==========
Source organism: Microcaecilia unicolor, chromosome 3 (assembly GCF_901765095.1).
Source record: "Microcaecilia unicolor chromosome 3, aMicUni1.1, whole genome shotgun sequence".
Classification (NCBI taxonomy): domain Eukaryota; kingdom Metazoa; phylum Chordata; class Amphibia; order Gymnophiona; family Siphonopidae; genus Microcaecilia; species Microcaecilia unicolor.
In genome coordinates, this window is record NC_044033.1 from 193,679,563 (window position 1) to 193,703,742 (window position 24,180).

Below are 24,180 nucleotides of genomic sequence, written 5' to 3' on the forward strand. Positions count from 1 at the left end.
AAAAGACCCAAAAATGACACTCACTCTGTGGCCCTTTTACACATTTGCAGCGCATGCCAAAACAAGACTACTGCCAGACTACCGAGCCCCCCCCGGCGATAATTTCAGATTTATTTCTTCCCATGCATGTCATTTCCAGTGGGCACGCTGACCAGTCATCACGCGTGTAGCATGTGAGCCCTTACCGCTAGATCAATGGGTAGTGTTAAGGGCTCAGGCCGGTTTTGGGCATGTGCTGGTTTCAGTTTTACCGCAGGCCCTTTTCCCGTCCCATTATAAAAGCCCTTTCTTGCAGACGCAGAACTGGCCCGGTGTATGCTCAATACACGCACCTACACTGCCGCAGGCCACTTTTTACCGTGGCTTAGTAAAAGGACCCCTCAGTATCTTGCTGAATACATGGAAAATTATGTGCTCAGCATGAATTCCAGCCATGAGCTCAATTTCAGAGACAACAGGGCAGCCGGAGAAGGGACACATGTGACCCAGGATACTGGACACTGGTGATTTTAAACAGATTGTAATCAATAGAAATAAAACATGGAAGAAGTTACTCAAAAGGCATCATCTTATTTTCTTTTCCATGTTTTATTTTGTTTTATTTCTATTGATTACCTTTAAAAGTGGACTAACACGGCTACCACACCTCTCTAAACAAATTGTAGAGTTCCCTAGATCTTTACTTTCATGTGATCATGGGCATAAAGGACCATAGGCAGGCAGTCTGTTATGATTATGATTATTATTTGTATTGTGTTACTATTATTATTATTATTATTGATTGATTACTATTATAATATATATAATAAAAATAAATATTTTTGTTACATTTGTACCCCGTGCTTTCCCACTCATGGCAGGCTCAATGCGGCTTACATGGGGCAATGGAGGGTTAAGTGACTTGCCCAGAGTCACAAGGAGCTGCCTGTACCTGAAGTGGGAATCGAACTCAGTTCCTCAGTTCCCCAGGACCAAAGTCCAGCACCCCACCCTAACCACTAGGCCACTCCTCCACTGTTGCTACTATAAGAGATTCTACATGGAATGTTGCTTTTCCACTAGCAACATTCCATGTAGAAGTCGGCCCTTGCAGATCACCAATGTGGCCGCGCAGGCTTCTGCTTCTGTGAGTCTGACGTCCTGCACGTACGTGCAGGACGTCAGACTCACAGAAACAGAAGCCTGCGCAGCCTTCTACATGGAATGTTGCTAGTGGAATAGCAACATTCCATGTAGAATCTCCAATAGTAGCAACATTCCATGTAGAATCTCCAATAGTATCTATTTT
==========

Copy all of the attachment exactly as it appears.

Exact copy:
Source organism: Microcaecilia unicolor, chromosome 3 (assembly GCF_901765095.1).
Source record: "Microcaecilia unicolor chromosome 3, aMicUni1.1, whole genome shotgun sequence".
Classification (NCBI taxonomy): domain Eukaryota; kingdom Metazoa; phylum Chordata; class Amphibia; order Gymnophiona; family Siphonopidae; genus Microcaecilia; species Microcaecilia unicolor.
In genome coordinates, this window is record NC_044033.1 from 193,679,563 (window position 1) to 193,703,742 (window position 24,180).

Below are 24,180 nucleotides of genomic sequence, written 5' to 3' on the forward strand. Positions count from 1 at the left end.
AAAAGACCCAAAAATGACACTCACTCTGTGGCCCTTTTACACATTTGCAGCGCATGCCAAAACAAGACTACTGCCAGACTACCGAGCCCCCCCCGGCGATAATTTCAGATTTATTTCTTCCCATGCATGTCATTTCCAGTGGGCACGCTGACCAGTCATCACGCGTGTAGCATGTGAGCCCTTACCGCTAGATCAATGGGTAGTGTTAAGGGCTCAGGCCGGTTTTGGGCATGTGCTGGTTTCAGTTTTACCGCAGGCCCTTTTCCCGTCCCATTATAAAAGCCCTTTCTTGCAGACGCAGAACTGGCCCGGTGTATGCTCAATACACGCACCTACACTGCCGCAGGCCACTTTTTACCGTGGCTTAGTAAAAGGACCCCTCAGTATCTTGCTGAATACATGGAAAATTATGTGCTCAGCATGAATTCCAGCCATGAGCTCAATTTCAGAGACAACAGGGCAGCCGGAGAAGGGACACATGTGACCCAGGATACTGGACACTGGTGATTTTAAACAGATTGTAATCAATAGAAATAAAACATGGAAGAAGTTACTCAAAAGGCATCATCTTATTTTCTTTTCCATGTTTTATTTTGTTTTATTTCTATTGATTACCTTTAAAAGTGGACTAACACGGCTACCACACCTCTCTAAACAAATTGTAGAGTTCCCTAGATCTTTACTTTCATGTGATCATGGGCATAAAGGACCATAGGCAGGCAGTCTGTTATGATTATGATTATTATTTGTATTGTGTTACTATTATTATTATTATTATTGATTGATTACTATTATAATATATATAATAAAAATAAATATTTTTGTTACATTTGTACCCCGTGCTTTCCCACTCATGGCAGGCTCAATGCGGCTTACATGGGGCAATGGAGGGTTAAGTGACTTGCCCAGAGTCACAAGGAGCTGCCTGTACCTGAAGTGGGAATCGAACTCAGTTCCTCAGTTCCCCAGGACCAAAGTCCAGCACCCCACCCTAACCACTAGGCCACTCCTCCACTGTTGCTACTATAAGAGATTCTACATGGAATGTTGCTTTTCCACTAGCAACATTCCATGTAGAAGTCGGCCCTTGCAGATCACCAATGTGGCCGCGCAGGCTTCTGCTTCTGTGAGTCTGACGTCCTGCACGTACGTGCAGGACGTCAGACTCACAGAAACAGAAGCCTGCGCAGCCTTCTACATGGAATGTTGCTAGTGGAATAGCAACATTCCATGTAGAATCTCCAATAGTAGCAACATTCCATGTAGAATCTCCAATAGTATCTATTTT